What do children need for healthy bone development?
To build strong healthy bones, it’s important for children to adopt healthy nutritional and lifestyle behaviours. The two most important habits for bone health to encourage throughout childhood are proper nutrition and regular exercise, in particular, adequate dietary calcium and vitamin D, and weight‐bearing activities.
Calcium and bone development
Calcium is necessary for building and maintaining strong bones and teeth, and is especially important during rapid periods of growth and development in children. It also plays an important role in other systems of the body such as the health and functioning of the nerves and muscle tissue. Calcium is found in a variety of foods including dairy products such as milk, cheese and yoghurt, canned sardines or salmon with soft edible bones and calcium‐fortified soy or rice milk.1
However, surveys estimate that about 70% of children are not meeting their recommended daily intake of this important bone‐building mineral.1 This could be due to dietary limitations such as allergies or intolerances, or because many children go through periods of fussy eating, making it difficult to get enough calcium in their daily diet. If you think your child may not be getting the calcium they need to support their growing bones, you may want to consider a calcium supplement.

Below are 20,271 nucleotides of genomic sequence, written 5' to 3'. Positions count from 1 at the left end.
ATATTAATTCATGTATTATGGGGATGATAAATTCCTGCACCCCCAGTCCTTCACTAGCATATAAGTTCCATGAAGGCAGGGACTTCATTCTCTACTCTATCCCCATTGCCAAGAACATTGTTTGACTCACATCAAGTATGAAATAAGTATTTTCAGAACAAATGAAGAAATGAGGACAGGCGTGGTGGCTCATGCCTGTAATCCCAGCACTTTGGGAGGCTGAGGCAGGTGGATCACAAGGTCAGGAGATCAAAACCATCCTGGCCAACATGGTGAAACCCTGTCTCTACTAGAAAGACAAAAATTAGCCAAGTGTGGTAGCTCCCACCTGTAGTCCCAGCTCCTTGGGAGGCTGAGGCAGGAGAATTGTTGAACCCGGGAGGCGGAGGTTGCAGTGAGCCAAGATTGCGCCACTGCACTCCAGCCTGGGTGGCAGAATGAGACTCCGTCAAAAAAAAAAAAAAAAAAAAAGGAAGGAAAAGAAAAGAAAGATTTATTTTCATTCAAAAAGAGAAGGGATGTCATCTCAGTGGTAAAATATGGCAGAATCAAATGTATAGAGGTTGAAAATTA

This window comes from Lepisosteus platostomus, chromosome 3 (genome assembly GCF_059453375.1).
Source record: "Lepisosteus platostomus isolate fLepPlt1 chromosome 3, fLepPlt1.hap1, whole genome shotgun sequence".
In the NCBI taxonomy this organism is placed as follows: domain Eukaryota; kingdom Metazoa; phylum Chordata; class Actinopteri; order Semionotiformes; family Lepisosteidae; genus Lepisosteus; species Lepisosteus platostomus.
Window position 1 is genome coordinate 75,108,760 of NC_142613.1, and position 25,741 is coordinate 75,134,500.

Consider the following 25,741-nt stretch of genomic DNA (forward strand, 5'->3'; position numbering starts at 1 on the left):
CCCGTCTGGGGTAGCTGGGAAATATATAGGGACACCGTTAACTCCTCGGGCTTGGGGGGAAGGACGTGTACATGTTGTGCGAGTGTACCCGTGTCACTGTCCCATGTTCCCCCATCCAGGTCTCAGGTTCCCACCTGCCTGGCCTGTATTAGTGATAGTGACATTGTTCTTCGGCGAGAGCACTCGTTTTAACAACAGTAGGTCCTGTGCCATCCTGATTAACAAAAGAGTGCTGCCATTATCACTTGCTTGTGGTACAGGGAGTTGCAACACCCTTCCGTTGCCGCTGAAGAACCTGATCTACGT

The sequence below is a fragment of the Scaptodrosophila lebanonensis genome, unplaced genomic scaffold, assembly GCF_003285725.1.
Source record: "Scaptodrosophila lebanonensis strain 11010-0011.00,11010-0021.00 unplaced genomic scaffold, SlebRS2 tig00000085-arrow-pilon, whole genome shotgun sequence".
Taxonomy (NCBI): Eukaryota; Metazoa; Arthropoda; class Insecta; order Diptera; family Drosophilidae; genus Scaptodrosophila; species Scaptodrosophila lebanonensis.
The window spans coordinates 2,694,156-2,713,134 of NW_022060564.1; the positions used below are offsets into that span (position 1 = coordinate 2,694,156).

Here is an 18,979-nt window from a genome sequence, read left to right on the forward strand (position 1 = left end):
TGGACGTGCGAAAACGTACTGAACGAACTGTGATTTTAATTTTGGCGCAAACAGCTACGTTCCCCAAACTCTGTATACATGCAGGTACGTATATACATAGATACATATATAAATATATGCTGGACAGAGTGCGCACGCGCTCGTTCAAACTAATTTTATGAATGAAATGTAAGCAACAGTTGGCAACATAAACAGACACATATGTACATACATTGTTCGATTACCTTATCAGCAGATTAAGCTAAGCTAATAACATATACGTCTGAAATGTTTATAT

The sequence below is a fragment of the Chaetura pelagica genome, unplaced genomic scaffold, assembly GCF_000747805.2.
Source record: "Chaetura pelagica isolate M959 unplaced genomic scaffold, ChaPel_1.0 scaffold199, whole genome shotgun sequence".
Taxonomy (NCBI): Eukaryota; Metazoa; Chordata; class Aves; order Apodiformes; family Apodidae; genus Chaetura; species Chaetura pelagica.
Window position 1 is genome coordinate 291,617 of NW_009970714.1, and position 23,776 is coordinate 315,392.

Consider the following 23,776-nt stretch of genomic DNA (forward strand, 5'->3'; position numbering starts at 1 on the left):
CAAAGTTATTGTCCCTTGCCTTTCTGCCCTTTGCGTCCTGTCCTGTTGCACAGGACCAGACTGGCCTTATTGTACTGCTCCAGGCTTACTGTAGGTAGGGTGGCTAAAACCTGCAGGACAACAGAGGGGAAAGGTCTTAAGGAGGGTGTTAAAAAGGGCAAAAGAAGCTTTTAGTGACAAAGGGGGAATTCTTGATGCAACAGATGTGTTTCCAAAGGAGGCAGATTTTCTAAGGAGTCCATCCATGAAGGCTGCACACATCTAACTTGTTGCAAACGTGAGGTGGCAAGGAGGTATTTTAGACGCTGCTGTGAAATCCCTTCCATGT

Vitamin D and strong bones
Vitamin D is also important to form healthy bones in childhood as it’s needed to absorb and utilise calcium in the body. Our main source of vitamin D is through skin exposure to ultraviolet radiation from the sun. Very few foods contain significant amounts of vitamin D and it’s hard to satisfy the body’s requirements from the diet alone.
Many factors can affect the skin’s production of vitamin D in children including the use of sun protection, having a darker skin tone, being unable to spend time outdoors or covering up the majority of the body for various reasons such as religion or skin safety. In these cases, a vitamin D supplement may be required to meet their daily needs.
Weight‐bearing exercise for bone health
Any form of exercise is great for children, but the weight‐bearing kind is the best for their bones. Weight‐bearing activities are those that you do while on your feet and force you to work against gravity such as walking, running, dancing, tennis, basketball, soccer and gymnastics. It’s recommended that children between 6 and 17 years old get at least 60 minutes of physical activity every day and participate in bone strengthening activities at least three days each week.2 Younger children should be encouraged to play actively several times a day.2